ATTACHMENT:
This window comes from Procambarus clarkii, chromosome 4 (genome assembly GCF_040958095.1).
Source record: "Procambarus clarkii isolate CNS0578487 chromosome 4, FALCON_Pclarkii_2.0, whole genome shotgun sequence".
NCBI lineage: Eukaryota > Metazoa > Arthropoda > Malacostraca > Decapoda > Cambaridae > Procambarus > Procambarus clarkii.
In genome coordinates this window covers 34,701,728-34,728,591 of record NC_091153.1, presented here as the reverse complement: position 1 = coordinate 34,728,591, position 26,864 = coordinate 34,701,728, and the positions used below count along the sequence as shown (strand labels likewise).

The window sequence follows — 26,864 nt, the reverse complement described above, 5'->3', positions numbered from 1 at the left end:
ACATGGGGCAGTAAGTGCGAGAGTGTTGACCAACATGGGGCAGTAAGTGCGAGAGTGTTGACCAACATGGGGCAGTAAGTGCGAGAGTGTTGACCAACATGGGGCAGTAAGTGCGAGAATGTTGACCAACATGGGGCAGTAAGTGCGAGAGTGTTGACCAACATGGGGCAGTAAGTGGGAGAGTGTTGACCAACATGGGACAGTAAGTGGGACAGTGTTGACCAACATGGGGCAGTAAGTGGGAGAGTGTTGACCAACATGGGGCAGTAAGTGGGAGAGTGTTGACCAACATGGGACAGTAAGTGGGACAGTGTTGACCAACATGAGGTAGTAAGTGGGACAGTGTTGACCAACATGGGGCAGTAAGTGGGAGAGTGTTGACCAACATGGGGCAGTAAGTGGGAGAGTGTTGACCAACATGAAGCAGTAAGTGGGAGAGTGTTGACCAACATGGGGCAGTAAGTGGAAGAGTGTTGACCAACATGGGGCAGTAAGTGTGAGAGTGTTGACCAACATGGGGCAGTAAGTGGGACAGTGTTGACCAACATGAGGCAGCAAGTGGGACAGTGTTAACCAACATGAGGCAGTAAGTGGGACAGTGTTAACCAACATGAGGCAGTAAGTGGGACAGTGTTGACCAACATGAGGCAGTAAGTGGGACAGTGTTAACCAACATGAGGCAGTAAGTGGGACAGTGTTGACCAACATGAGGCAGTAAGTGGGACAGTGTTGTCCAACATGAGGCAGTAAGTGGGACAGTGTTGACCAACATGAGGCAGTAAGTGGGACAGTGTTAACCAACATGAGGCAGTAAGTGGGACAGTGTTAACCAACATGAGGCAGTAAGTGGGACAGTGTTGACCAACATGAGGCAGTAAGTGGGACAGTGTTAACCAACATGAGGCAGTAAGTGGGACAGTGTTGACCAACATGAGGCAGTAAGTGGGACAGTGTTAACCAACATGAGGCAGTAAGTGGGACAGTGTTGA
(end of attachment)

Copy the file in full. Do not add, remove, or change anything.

This window comes from Procambarus clarkii, chromosome 4 (genome assembly GCF_040958095.1).
Source record: "Procambarus clarkii isolate CNS0578487 chromosome 4, FALCON_Pclarkii_2.0, whole genome shotgun sequence".
NCBI lineage: Eukaryota > Metazoa > Arthropoda > Malacostraca > Decapoda > Cambaridae > Procambarus > Procambarus clarkii.
In genome coordinates this window covers 34,701,728-34,728,591 of record NC_091153.1, presented here as the reverse complement: position 1 = coordinate 34,728,591, position 26,864 = coordinate 34,701,728, and the positions used below count along the sequence as shown (strand labels likewise).

The window sequence follows — 26,864 nt, the reverse complement described above, 5'->3', positions numbered from 1 at the left end:
ACATGGGGCAGTAAGTGCGAGAGTGTTGACCAACATGGGGCAGTAAGTGCGAGAGTGTTGACCAACATGGGGCAGTAAGTGCGAGAGTGTTGACCAACATGGGGCAGTAAGTGCGAGAATGTTGACCAACATGGGGCAGTAAGTGCGAGAGTGTTGACCAACATGGGGCAGTAAGTGGGAGAGTGTTGACCAACATGGGACAGTAAGTGGGACAGTGTTGACCAACATGGGGCAGTAAGTGGGAGAGTGTTGACCAACATGGGGCAGTAAGTGGGAGAGTGTTGACCAACATGGGACAGTAAGTGGGACAGTGTTGACCAACATGAGGTAGTAAGTGGGACAGTGTTGACCAACATGGGGCAGTAAGTGGGAGAGTGTTGACCAACATGGGGCAGTAAGTGGGAGAGTGTTGACCAACATGAAGCAGTAAGTGGGAGAGTGTTGACCAACATGGGGCAGTAAGTGGAAGAGTGTTGACCAACATGGGGCAGTAAGTGTGAGAGTGTTGACCAACATGGGGCAGTAAGTGGGACAGTGTTGACCAACATGAGGCAGCAAGTGGGACAGTGTTAACCAACATGAGGCAGTAAGTGGGACAGTGTTAACCAACATGAGGCAGTAAGTGGGACAGTGTTGACCAACATGAGGCAGTAAGTGGGACAGTGTTAACCAACATGAGGCAGTAAGTGGGACAGTGTTGACCAACATGAGGCAGTAAGTGGGACAGTGTTGTCCAACATGAGGCAGTAAGTGGGACAGTGTTGACCAACATGAGGCAGTAAGTGGGACAGTGTTAACCAACATGAGGCAGTAAGTGGGACAGTGTTAACCAACATGAGGCAGTAAGTGGGACAGTGTTGACCAACATGAGGCAGTAAGTGGGACAGTGTTAACCAACATGAGGCAGTAAGTGGGACAGTGTTGACCAACATGAGGCAGTAAGTGGGACAGTGTTAACCAACATGAGGCAGTAAGTGGGACAGTGTTGA